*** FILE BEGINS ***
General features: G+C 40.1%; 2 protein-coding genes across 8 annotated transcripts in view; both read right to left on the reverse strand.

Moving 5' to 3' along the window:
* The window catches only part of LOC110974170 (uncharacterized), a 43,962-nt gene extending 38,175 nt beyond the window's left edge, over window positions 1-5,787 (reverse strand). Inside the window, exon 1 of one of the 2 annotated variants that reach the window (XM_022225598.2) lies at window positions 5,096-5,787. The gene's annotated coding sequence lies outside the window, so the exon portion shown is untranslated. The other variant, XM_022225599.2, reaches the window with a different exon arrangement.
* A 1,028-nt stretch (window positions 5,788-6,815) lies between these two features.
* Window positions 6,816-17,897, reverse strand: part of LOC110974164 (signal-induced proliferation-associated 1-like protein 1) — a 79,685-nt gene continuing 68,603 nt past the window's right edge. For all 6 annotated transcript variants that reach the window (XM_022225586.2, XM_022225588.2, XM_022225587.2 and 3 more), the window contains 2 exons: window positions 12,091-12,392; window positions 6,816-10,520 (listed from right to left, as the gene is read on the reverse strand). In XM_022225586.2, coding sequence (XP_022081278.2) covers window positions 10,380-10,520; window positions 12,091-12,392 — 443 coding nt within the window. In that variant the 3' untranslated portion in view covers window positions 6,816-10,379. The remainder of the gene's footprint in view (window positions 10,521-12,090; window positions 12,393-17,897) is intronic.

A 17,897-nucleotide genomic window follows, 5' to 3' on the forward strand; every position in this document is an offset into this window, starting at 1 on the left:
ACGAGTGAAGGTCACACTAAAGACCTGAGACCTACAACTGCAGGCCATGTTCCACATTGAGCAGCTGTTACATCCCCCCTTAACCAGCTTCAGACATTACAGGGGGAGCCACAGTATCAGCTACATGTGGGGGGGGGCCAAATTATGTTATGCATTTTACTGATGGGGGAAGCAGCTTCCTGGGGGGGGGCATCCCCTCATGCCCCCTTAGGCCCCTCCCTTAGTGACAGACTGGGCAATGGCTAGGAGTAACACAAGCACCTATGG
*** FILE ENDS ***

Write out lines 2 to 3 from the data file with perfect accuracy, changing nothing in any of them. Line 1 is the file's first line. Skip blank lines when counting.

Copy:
Moving 5' to 3' along the window:
* The window catches only part of LOC110974170 (uncharacterized), a 43,962-nt gene extending 38,175 nt beyond the window's left edge, over window positions 1-5,787 (reverse strand). Inside the window, exon 1 of one of the 2 annotated variants that reach the window (XM_022225598.2) lies at window positions 5,096-5,787. The gene's annotated coding sequence lies outside the window, so the exon portion shown is untranslated. The other variant, XM_022225599.2, reaches the window with a different exon arrangement.